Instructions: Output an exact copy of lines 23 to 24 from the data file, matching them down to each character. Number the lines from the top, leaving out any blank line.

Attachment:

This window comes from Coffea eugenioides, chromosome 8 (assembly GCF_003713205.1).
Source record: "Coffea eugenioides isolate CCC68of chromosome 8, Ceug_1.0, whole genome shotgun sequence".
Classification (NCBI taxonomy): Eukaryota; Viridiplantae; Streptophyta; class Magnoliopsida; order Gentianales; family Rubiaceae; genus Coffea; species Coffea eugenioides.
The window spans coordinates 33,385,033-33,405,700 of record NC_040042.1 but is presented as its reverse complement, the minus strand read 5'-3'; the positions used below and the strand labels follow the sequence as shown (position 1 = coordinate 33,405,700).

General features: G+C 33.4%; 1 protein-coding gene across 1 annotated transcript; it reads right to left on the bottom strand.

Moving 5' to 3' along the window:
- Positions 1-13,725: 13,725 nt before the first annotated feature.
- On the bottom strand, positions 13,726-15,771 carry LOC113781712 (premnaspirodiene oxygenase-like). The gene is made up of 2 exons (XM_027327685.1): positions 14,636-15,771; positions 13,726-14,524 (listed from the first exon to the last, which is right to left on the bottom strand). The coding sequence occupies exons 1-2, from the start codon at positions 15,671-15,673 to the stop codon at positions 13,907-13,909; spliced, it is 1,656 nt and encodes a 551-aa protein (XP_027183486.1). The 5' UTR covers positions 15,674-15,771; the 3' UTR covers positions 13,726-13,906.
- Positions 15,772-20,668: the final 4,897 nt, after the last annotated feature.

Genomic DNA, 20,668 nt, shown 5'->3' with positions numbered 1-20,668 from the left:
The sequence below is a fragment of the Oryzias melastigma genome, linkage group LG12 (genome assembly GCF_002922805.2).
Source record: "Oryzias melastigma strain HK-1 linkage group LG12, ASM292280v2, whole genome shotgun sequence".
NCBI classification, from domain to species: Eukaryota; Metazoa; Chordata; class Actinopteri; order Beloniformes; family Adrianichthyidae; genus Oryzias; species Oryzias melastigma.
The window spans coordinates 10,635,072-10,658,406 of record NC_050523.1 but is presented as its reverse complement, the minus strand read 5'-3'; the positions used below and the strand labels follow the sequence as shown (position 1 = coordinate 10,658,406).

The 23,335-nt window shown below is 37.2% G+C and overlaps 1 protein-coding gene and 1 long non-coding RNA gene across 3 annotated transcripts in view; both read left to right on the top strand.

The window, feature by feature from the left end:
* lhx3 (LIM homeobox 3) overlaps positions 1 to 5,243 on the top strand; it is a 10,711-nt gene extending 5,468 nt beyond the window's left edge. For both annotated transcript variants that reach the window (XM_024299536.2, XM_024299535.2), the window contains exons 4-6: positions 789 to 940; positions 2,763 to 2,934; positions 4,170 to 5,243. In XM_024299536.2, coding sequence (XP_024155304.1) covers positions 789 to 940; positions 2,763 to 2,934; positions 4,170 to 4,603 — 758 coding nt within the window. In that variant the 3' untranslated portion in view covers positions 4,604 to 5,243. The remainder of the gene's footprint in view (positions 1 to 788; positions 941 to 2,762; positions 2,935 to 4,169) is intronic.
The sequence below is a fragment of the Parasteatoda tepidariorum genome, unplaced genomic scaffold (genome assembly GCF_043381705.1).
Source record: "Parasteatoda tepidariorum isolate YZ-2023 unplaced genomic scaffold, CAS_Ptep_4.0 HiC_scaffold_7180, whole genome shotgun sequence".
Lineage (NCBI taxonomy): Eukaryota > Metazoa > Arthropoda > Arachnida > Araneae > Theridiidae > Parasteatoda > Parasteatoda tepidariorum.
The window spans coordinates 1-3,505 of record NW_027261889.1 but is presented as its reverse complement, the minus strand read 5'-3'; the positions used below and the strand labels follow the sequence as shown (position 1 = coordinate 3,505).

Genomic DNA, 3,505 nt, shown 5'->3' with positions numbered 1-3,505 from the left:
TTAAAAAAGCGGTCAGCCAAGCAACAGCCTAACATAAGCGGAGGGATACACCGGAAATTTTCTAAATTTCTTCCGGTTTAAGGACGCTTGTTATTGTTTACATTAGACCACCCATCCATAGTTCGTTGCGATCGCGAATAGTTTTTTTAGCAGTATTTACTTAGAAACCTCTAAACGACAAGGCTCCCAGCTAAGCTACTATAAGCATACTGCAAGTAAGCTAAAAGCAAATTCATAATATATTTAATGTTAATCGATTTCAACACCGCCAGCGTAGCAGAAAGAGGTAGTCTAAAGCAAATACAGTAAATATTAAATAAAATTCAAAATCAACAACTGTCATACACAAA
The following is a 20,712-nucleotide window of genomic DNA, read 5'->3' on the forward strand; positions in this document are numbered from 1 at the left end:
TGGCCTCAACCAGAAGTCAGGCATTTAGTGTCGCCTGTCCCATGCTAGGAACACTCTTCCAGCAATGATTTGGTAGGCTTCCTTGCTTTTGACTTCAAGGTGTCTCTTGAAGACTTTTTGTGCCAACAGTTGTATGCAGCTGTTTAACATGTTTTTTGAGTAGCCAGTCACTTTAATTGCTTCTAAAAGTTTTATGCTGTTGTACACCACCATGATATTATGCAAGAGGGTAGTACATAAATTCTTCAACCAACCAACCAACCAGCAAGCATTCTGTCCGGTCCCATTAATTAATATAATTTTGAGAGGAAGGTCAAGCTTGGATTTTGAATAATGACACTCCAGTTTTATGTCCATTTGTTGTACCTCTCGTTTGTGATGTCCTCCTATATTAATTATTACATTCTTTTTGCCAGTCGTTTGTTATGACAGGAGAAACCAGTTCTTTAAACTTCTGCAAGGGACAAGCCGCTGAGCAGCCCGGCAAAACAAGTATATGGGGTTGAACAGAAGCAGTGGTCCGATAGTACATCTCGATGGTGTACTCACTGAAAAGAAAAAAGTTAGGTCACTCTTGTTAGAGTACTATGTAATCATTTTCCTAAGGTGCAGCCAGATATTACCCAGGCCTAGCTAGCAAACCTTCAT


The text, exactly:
TTAAAAAAGCGGTCAGCCAAGCAACAGCCTAACATAAGCGGAGGGATACACCGGAAATTTTCTAAATTTCTTCCGGTTTAAGGACGCTTGTTATTGTTTACATTAGACCACCCATCCATAGTTCGTTGCGATCGCGAATAGTTTTTTTAGCAGTATTTACTTAGAAACCTCTAAACGACAAGGCTCCCAGCTAAGCTACTATAAGCATACTGCAAGTAAGCTAAAAGCAAATTCATAATATATTTAATGTTAATCGATTTCAACACCGCCAGCGTAGCAGAAAGAGGTAGTCTAAAGCAAATACAGTAAATATTAAATAAAATTCAAAATCAACAACTGTCATACACAAA
The following is a 20,712-nucleotide window of genomic DNA, read 5'->3' on the forward strand; positions in this document are numbered from 1 at the left end: